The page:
|Publication Type:||Journal Article|
|Year of Publication:||2001|
|Authors:||M. A. Taylor|
|Journal:||Veterinary journal (London, England : 1997)|
|Pagination:||253 - 268|
|Keywords:||animals, Animals, Domestic, cat, cattle, Dog Diseases, ectoparasite, fleas, humans, insecticide, lice, mites, Tick Control, ticks, Veterinary Drugs|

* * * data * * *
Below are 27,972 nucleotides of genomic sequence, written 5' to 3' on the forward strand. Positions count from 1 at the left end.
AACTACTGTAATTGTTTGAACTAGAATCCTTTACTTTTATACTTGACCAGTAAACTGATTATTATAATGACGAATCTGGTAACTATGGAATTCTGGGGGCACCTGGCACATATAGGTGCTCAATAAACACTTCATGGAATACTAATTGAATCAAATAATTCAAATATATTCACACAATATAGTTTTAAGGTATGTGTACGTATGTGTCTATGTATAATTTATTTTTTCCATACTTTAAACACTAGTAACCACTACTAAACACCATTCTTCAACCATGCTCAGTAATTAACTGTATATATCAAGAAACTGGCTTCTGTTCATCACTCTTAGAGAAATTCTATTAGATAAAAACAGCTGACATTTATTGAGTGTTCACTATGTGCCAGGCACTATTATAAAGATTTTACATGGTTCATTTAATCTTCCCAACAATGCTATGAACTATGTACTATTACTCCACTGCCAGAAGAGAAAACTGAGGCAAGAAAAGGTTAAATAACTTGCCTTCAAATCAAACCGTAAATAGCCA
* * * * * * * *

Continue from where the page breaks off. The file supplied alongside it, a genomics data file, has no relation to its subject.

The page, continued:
The sales and use of ectoparasiticides for the control of arthropod parasites of domestic animals constitute a major sector of the global animal health market. Animals are infected by a number of parasitic insect and acarine species causing major economic losses in production livestock, intense irritation and skin disease in companion animals, or public health issues, including bites of humans or zoonotic disease transmission. Dog and cat fleas, for example, can be a serious source of both animal and human irritation, which has led to a rapid expansion in the development of flea control products. The control of ectoparasite infections of veterinary importance still relies heavily on the use of chemicals that target the arthropod nervous system. Such compounds have suffered from a number of drawbacks, including the development of resistance and concerns over human and environmental safety. The search for safer technologies has, however, been hindered by the limited number of active target sites present in arthropods and, to some degree, by the ever-increasing costs of research and development of compounds with novel modes of action.This review provides a background to the currently available groups of ectoparasiticide compounds used in veterinary medicine and highlights some of the more recent developments including the introduction of insect growth regulators and new and improved methods of product application.